I did a little more messing around and have found that the bass is at its maximum volume at 3 full bars of volume. From there on out, the bass level actually remains level regardless of where the volume is turned, until you get to the final last bar, then the bass is cutoff. In other words, the volume control does not influence bass output that much, it seems to stay the same basic volume at low, and high volume, there are obviously some exceptions on volume levels (very veyr low volume, or very very high volume.) It looks like I was wrong in my original assumption that it was the bass frequencies that were cut at higher volumes, it actually is not. However, what I did find, is that it is the HIGHER frequencies are actually boosted excessively at higher volumes. It just seems that bass is cut when you're listening to these systems, but it'* actually remaining level. The volume of high frequencies becomes much higher, sort of "drowning out" the bass. I found this out by leaving off the amps for my door speakers, and having ONLY the subwoofer play. I found that bass like I said above is at its loudest at 3 bars, then stays level from any volume higher than that.
I also found out that the peak frequency for the "bass" range on the headunit EQ is 50 HZ, the peak on Mids is 635 HZ and the high frequencies peak frequency is 12K. These are the peaks for when the "bass, mid, or high" settings are increased or decreased. I believe this is why the highs may sound so shrill at higher volumes. 12k is a apretty harsh frequency to begin with, so is 8K, especially when you're boosting those specific frequencies more than the other surrounding frequencies. With that said, I'm not sure how to get much better sound out of the stock unit because of the treble boost. You'd have to leave the volume at a constant lower level, then use something else to control the volume (such as the JL Audio Clean Sweep.) Other than that, you'll just have to deal with the boost issues. What I did was to set my gains high enough that I don't really want, or need, to set the volume much higher than 3 full bars. (and it'* still very loud.. I can't even stand the higher volume levels they're so loud.) From this, I get good, clean sound, without the crazy boosted frequencies. I seem to get the best "sound quality," and accurate sound at the 3-full-bar level on the headunit.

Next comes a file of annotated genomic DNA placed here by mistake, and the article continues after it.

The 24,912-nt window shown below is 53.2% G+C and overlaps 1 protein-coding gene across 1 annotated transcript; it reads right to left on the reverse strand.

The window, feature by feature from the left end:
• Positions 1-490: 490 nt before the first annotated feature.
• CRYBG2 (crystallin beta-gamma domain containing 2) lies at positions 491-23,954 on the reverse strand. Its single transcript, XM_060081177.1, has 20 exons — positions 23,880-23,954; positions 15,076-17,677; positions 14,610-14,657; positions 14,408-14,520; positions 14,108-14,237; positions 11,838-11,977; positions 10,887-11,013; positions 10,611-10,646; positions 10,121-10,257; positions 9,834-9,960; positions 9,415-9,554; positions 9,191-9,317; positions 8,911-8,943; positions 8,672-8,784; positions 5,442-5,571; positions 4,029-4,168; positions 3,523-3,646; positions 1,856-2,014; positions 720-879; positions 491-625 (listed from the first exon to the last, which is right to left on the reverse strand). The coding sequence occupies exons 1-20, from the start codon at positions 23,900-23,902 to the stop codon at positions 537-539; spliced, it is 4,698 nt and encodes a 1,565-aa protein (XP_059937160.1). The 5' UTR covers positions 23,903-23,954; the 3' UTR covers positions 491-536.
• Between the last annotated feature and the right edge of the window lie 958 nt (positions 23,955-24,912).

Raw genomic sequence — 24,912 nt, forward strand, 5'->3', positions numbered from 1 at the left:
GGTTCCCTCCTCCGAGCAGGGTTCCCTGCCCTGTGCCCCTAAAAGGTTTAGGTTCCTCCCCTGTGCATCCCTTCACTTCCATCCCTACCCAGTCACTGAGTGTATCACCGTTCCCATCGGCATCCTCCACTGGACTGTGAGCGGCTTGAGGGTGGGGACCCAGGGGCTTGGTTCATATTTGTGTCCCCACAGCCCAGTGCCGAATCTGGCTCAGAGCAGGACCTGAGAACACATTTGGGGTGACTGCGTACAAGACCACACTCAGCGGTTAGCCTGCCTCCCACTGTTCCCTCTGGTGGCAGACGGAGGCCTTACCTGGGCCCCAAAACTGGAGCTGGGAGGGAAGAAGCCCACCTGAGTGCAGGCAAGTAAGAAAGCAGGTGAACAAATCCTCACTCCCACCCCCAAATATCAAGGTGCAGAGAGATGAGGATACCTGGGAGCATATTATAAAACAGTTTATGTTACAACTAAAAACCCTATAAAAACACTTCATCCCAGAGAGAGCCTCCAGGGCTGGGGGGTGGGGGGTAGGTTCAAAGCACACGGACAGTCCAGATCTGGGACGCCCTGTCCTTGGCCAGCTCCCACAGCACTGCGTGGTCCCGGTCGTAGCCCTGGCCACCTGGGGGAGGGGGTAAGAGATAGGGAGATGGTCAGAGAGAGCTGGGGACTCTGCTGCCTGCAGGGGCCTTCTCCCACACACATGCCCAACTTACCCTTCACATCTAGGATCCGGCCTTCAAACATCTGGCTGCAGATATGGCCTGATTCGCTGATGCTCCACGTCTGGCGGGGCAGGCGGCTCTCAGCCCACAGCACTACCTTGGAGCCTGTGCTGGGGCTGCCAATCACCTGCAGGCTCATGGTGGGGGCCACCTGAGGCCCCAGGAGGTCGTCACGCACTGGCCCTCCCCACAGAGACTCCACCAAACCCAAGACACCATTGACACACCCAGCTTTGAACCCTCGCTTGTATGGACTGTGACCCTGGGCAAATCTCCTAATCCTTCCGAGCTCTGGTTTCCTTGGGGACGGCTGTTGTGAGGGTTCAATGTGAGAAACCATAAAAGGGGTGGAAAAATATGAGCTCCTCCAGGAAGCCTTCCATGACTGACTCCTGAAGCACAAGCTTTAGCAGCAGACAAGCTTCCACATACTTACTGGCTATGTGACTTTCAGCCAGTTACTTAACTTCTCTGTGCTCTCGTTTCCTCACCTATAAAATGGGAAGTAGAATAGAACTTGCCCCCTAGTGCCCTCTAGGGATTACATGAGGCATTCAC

BTW, I have the EQ on my stock deck set to -4 Bass, -2 Mids, and +1 on the highs. I don't get any distortion regardless of volume, and it sounds pretty good, minus the shrill highs at excessively loud volumes (which I dont' listen to anyways.) If you have a subwoofer, just set your subwoofer amp to have a slight bass boost to make up for the -4 bass setting on the headunit. THis way, your subwoofer will be playing the bass notes, and not your door/rear speakers... Most cannot handle 50HZ of frequency anyways, especially the fronts in a stock configuration/stock speaker mount.